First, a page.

The Clarksville City Council approved the first of two readings of a rezoning application that cleared the way for a large housing development on the western side of Old Russellville Pike and south of Dunbar Cave Road.
The development planned for the 111 acres would eventually include 148 townhomes or condominiums and another 165 single-family homes, according to Bryce Powers, an agent with Greenspace Partners who is working on the application.
On Jan. 7, there were 11 of the 13 council members who voted in favor of the development, despite multiple emails and a petition of more than 250 nearby residents who opposed it.
Councilwomen Wanda Allen and Karen Reynolds voted against the rezoning request.
An application of L.C. Simpson and also Norma S. Jones, with agent Greenspace, applied to rezone the land near near houses across from Fantasy Lane and Candlewood Drive.
The acreage is bordered by the Red River and the R.J. Corman Railroad line on the west and northwest sides of the land. There is a rock quarry on the site, which would have a fence built around it, according to developers.
The rezoning, if approved in February, would change from two zones, general industrial district and single-family residential district, to single-family residential and also residential.
A 30-foot buffer would be placed between Old Russellville Road and the development. There would be 65-acres left undeveloped, according to Powers. The townhomes would be owner-occupied.
“These will be financed as single-family homes,” Powers said. “They are not apartments, and they are not allowed to be rented.”
David Winters, a property owner near the proposed development, spoke against the rezoning during a Jan. 7 public hearing. He said Old Russellville Pike is already an overloaded bottleneck with no means of relief.
“The terms townhome, rooftops and infill will here be collectively referred to as sardine-can housing,” Winters said. “Rezoning for townhome-style housing like this near the end of Old Russellville Pike would demonstrate bad planning and much worse, no planning at all.”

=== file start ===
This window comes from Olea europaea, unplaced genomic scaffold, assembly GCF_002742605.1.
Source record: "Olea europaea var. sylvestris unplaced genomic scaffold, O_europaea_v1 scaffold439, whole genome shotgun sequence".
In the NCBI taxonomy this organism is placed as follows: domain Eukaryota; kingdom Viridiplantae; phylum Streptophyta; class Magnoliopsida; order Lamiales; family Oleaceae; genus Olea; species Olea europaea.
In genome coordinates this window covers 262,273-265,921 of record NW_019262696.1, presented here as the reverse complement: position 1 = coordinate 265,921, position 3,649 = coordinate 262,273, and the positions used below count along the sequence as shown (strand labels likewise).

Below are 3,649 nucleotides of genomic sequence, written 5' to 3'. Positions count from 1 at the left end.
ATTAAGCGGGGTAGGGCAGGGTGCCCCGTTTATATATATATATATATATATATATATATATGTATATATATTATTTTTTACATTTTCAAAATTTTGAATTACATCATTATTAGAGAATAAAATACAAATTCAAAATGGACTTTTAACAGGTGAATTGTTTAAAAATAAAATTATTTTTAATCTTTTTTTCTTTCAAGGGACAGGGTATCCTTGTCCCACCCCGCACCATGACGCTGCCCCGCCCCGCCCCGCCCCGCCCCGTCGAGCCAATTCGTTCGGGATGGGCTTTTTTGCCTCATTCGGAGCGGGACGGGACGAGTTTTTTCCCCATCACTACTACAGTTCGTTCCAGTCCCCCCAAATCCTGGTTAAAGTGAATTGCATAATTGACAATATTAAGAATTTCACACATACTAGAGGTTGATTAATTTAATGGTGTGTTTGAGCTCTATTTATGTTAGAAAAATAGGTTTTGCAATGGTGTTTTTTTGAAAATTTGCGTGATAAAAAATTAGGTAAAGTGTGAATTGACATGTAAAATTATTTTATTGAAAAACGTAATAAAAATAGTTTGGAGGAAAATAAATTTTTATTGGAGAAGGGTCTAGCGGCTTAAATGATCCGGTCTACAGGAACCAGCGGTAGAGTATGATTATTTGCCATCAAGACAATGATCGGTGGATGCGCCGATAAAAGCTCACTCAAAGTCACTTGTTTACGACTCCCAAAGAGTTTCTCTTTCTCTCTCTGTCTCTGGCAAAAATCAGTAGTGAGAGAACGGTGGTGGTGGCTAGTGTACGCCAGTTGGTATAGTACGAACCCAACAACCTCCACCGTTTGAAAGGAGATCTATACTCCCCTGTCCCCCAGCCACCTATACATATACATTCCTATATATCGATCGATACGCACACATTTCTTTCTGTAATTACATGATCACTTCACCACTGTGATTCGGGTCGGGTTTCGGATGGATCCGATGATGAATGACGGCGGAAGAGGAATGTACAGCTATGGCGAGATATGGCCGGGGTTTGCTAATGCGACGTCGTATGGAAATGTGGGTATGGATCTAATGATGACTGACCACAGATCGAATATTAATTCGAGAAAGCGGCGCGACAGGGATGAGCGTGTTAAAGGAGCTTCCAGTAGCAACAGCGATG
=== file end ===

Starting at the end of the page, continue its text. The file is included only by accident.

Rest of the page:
Councilwoman Stacey Streetman said with the current zone containing a manufacturing-zoned district, she felt traffic from added housing would be more appreciated than additional trucks from industry that could result in the future.
“It is my recommendation we vote to approve this zoning request,” Streetman said.
Reynolds, who represents Ward 9 that includes the proposed rezoning, said the city council needs to work with the developers and the community to ensure the safety of its residents as the city continues to grow.
“I think we need to look at what we are doing along some of these older roads and possibly expand them before the builders come in,” Reynolds said.
Potential ethics violation raised
One speaker at the public hearing said he was troubled Syd Hedrick, the listing agent on the property, sits on the city’s land-use committee and Powers, with Greenspace, is a member of the Regional Planning Commission.
Both gentlemen spoke in favor of the rezoning during the council’s public hearing.
The speaker said that no employee should have a role that conflicts with their duties or responsibilities.
To explain the code further, city attorney Lance Baker read from city code.
“Employees, in the context of this chapter, includes all full-time and part-time elected or appointed officials and employees, whether compensated or not, including those of any separate board, council, commission, committee, authority, corporation or other instrumentality appointed or created by the city.”
First, concerning Powers, Baker said the RPC is a legally separate entity from the city.
In relation to Hedrick, “[The land-use committee] is a city-created advisory commission,” Baker said. “The ethics code does apply to those people. That is not to say [Hedrick] has committed any kind of ethics violation. He has a right, like any other citizen, to come before this body and ask for a rezoning of property. All I’m saying is that the ethics code does apply to him in his role serving on that board.”
Allen said she was undecided about the rezoning request until she heard the charge.
“Ethics is the biggest thing to me, so for that purpose, I will be voting this down,” Allen said.
Streetman reminded the council that Powers abstained from voting on the issue during the planning commission’s meeting.
Mayor Pro Tem Richard Garrett, the councilman who represents Ward 1, said with regard to Hedrick, there was no ethical violation.
“The land advisory committee does not deal with rezoning,” Garrett stated. “It would be different if he was sitting up here, and it came before us, and then he voted on it. Then, it would be considered an ethics violation.”
The rezoning was adopted upon first reading. The second reading is scheduled for February.